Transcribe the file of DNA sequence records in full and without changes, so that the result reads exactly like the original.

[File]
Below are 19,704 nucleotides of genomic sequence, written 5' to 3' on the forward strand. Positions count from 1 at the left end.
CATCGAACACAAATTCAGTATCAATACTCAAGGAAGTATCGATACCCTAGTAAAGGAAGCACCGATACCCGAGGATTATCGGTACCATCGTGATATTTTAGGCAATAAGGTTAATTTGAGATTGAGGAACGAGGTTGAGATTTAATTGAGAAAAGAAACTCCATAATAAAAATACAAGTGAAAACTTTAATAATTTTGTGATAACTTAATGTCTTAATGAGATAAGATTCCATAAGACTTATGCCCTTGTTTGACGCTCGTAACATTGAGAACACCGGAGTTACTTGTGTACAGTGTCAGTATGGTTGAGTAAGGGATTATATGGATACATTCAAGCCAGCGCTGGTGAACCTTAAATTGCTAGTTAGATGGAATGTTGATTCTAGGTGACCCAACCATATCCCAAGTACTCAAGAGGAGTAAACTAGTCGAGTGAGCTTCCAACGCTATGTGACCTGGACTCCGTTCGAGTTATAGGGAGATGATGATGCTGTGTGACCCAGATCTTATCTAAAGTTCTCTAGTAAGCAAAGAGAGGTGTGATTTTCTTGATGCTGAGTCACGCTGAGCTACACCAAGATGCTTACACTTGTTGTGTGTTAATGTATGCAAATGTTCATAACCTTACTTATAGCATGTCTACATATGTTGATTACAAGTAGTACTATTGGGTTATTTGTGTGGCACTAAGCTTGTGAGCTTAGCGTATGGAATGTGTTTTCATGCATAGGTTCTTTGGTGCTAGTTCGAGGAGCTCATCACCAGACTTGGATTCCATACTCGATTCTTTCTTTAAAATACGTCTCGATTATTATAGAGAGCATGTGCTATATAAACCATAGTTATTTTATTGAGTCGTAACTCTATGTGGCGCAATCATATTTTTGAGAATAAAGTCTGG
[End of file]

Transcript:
Below are 19,704 nucleotides of genomic sequence, written 5' to 3' on the forward strand. Positions count from 1 at the left end.
CATCGAACACAAATTCAGTATCAATACTCAAGGAAGTATCGATACCCTAGTAAAGGAAGCACCGATACCCGAGGATTATCGGTACCATCGTGATATTTTAGGCAATAAGGTTAATTTGAGATTGAGGAACGAGGTTGAGATTTAATTGAGAAAAGAAACTCCATAATAAAAATACAAGTGAAAACTTTAATAATTTTGTGATAACTTAATGTCTTAATGAGATAAGATTCCATAAGACTTATGCCCTTGTTTGACGCTCGTAACATTGAGAACACCGGAGTTACTTGTGTACAGTGTCAGTATGGTTGAGTAAGGGATTATATGGATACATTCAAGCCAGCGCTGGTGAACCTTAAATTGCTAGTTAGATGGAATGTTGATTCTAGGTGACCCAACCATATCCCAAGTACTCAAGAGGAGTAAACTAGTCGAGTGAGCTTCCAACGCTATGTGACCTGGACTCCGTTCGAGTTATAGGGAGATGATGATGCTGTGTGACCCAGATCTTATCTAAAGTTCTCTAGTAAGCAAAGAGAGGTGTGATTTTCTTGATGCTGAGTCACGCTGAGCTACACCAAGATGCTTACACTTGTTGTGTGTTAATGTATGCAAATGTTCATAACCTTACTTATAGCATGTCTACATATGTTGATTACAAGTAGTACTATTGGGTTATTTGTGTGGCACTAAGCTTGTGAGCTTAGCGTATGGAATGTGTTTTCATGCATAGGTTCTTTGGTGCTAGTTCGAGGAGCTCATCACCAGACTTGGATTCCATACTCGATTCTTTCTTTAAAATACGTCTCGATTATTATAGAGAGCATGTGCTATATAAACCATAGTTATTTTATTGAGTCGTAACTCTATGTGGCGCAATCATATTTTTGAGAATAAAGTCTGG